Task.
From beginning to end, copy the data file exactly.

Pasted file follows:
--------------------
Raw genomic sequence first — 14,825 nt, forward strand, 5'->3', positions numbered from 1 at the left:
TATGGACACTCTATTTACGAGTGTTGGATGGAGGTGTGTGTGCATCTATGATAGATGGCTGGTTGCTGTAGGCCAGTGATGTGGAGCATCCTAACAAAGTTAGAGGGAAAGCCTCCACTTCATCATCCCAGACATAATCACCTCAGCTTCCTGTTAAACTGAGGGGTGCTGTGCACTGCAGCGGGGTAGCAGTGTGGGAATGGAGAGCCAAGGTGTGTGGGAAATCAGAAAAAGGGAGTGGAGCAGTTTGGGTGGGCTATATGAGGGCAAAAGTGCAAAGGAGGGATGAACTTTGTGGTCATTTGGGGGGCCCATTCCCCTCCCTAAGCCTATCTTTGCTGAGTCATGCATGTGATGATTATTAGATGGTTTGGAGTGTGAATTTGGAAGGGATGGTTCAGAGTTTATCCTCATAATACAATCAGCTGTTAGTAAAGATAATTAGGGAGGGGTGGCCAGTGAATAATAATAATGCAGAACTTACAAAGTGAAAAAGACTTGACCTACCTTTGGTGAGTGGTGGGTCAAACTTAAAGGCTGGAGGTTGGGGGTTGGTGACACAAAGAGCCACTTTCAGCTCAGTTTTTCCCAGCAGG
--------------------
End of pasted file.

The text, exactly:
Raw genomic sequence first — 14,825 nt, forward strand, 5'->3', positions numbered from 1 at the left:
TATGGACACTCTATTTACGAGTGTTGGATGGAGGTGTGTGTGCATCTATGATAGATGGCTGGTTGCTGTAGGCCAGTGATGTGGAGCATCCTAACAAAGTTAGAGGGAAAGCCTCCACTTCATCATCCCAGACATAATCACCTCAGCTTCCTGTTAAACTGAGGGGTGCTGTGCACTGCAGCGGGGTAGCAGTGTGGGAATGGAGAGCCAAGGTGTGTGGGAAATCAGAAAAAGGGAGTGGAGCAGTTTGGGTGGGCTATATGAGGGCAAAAGTGCAAAGGAGGGATGAACTTTGTGGTCATTTGGGGGGCCCATTCCCCTCCCTAAGCCTATCTTTGCTGAGTCATGCATGTGATGATTATTAGATGGTTTGGAGTGTGAATTTGGAAGGGATGGTTCAGAGTTTATCCTCATAATACAATCAGCTGTTAGTAAAGATAATTAGGGAGGGGTGGCCAGTGAATAATAATAATGCAGAACTTACAAAGTGAAAAAGACTTGACCTACCTTTGGTGAGTGGTGGGTCAAACTTAAAGGCTGGAGGTTGGGGGTTGGTGACACAAAGAGCCACTTTCAGCTCAGTTTTTCCCAGCAGG